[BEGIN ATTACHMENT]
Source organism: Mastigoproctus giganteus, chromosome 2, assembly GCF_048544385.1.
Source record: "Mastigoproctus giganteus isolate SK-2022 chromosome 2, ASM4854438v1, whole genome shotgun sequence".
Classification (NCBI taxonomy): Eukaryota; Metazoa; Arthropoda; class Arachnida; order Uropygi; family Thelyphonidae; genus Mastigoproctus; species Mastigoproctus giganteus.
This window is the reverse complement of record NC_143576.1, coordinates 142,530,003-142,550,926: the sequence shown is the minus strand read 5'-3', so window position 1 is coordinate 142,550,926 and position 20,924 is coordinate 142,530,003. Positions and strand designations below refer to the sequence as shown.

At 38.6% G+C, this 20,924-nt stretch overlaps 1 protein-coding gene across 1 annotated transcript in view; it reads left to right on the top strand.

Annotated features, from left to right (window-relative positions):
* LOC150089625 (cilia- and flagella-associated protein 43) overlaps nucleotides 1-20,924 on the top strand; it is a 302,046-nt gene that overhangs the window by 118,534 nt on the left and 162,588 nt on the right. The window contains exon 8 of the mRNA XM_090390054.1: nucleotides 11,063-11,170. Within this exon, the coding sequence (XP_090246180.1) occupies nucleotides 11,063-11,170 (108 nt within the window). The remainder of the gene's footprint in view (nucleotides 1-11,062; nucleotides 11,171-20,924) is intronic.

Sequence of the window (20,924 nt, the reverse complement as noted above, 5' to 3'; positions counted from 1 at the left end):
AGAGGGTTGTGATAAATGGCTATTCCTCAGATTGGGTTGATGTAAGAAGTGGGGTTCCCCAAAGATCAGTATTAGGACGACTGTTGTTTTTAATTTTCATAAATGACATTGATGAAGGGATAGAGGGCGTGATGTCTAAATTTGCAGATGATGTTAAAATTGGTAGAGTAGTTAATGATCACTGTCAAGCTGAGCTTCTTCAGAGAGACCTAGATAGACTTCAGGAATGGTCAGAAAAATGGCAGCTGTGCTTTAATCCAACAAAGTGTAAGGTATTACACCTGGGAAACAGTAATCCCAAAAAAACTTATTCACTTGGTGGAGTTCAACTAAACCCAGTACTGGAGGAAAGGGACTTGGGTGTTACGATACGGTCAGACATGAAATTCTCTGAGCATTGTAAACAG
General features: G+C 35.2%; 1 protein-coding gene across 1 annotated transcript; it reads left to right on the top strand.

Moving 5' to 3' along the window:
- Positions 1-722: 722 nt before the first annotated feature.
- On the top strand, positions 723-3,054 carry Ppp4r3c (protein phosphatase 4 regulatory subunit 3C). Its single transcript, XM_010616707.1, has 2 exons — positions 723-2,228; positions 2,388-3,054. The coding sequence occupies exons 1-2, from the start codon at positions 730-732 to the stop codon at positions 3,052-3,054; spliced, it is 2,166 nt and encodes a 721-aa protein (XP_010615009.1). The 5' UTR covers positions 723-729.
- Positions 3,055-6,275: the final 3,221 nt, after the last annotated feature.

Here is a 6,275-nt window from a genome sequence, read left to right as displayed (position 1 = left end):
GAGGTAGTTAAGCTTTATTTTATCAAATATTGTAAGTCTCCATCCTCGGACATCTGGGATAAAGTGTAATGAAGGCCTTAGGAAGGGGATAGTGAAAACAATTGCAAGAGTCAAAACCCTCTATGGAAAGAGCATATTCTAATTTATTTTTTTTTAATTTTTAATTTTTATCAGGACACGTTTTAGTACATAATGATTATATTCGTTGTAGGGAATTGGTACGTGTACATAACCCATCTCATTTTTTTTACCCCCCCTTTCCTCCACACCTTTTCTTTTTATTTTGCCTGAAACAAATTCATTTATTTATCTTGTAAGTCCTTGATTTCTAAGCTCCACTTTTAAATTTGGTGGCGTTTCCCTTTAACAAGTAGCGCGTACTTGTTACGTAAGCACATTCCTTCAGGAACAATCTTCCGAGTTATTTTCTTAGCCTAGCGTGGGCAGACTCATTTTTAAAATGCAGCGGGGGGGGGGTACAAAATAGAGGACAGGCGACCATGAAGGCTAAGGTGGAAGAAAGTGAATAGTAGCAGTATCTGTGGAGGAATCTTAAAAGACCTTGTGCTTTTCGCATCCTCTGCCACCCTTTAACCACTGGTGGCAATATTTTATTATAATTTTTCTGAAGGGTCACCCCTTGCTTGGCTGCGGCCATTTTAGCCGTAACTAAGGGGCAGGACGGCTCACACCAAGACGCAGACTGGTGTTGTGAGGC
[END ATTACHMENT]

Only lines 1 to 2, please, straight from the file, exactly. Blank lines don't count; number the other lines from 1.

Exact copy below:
Source organism: Mastigoproctus giganteus, chromosome 2, assembly GCF_048544385.1.
Source record: "Mastigoproctus giganteus isolate SK-2022 chromosome 2, ASM4854438v1, whole genome shotgun sequence".